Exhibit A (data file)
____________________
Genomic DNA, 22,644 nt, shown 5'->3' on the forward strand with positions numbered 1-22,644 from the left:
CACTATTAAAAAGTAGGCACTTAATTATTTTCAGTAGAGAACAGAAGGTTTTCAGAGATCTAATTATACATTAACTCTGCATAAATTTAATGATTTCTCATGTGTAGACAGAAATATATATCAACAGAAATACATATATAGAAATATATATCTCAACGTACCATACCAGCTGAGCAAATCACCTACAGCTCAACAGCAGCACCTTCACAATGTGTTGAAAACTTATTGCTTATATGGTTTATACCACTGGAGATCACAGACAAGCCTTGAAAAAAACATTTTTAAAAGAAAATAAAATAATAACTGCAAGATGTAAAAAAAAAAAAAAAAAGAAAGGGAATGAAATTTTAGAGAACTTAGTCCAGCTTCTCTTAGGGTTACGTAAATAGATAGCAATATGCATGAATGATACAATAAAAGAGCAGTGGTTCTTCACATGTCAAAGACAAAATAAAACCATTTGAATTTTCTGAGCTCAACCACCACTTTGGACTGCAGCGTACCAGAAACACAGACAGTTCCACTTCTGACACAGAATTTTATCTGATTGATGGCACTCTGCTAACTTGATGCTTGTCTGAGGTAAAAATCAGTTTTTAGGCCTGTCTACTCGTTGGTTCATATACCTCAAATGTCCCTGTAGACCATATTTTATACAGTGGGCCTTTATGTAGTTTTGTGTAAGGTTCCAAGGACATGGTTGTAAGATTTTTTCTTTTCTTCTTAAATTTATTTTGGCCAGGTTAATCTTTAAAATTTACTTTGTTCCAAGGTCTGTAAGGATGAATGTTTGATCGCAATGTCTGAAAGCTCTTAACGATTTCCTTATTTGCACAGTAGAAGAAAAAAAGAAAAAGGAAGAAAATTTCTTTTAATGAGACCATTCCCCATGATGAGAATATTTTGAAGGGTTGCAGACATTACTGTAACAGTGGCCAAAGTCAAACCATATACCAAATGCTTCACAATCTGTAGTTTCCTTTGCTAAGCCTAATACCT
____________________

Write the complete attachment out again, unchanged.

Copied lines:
Genomic DNA, 22,644 nt, shown 5'->3' on the forward strand with positions numbered 1-22,644 from the left:
CACTATTAAAAAGTAGGCACTTAATTATTTTCAGTAGAGAACAGAAGGTTTTCAGAGATCTAATTATACATTAACTCTGCATAAATTTAATGATTTCTCATGTGTAGACAGAAATATATATCAACAGAAATACATATATAGAAATATATATCTCAACGTACCATACCAGCTGAGCAAATCACCTACAGCTCAACAGCAGCACCTTCACAATGTGTTGAAAACTTATTGCTTATATGGTTTATACCACTGGAGATCACAGACAAGCCTTGAAAAAAACATTTTTAAAAGAAAATAAAATAATAACTGCAAGATGTAAAAAAAAAAAAAAAAAGAAAGGGAATGAAATTTTAGAGAACTTAGTCCAGCTTCTCTTAGGGTTACGTAAATAGATAGCAATATGCATGAATGATACAATAAAAGAGCAGTGGTTCTTCACATGTCAAAGACAAAATAAAACCATTTGAATTTTCTGAGCTCAACCACCACTTTGGACTGCAGCGTACCAGAAACACAGACAGTTCCACTTCTGACACAGAATTTTATCTGATTGATGGCACTCTGCTAACTTGATGCTTGTCTGAGGTAAAAATCAGTTTTTAGGCCTGTCTACTCGTTGGTTCATATACCTCAAATGTCCCTGTAGACCATATTTTATACAGTGGGCCTTTATGTAGTTTTGTGTAAGGTTCCAAGGACATGGTTGTAAGATTTTTTCTTTTCTTCTTAAATTTATTTTGGCCAGGTTAATCTTTAAAATTTACTTTGTTCCAAGGTCTGTAAGGATGAATGTTTGATCGCAATGTCTGAAAGCTCTTAACGATTTCCTTATTTGCACAGTAGAAGAAAAAAAGAAAAAGGAAGAAAATTTCTTTTAATGAGACCATTCCCCATGATGAGAATATTTTGAAGGGTTGCAGACATTACTGTAACAGTGGCCAAAGTCAAACCATATACCAAATGCTTCACAATCTGTAGTTTCCTTTGCTAAGCCTAATACCT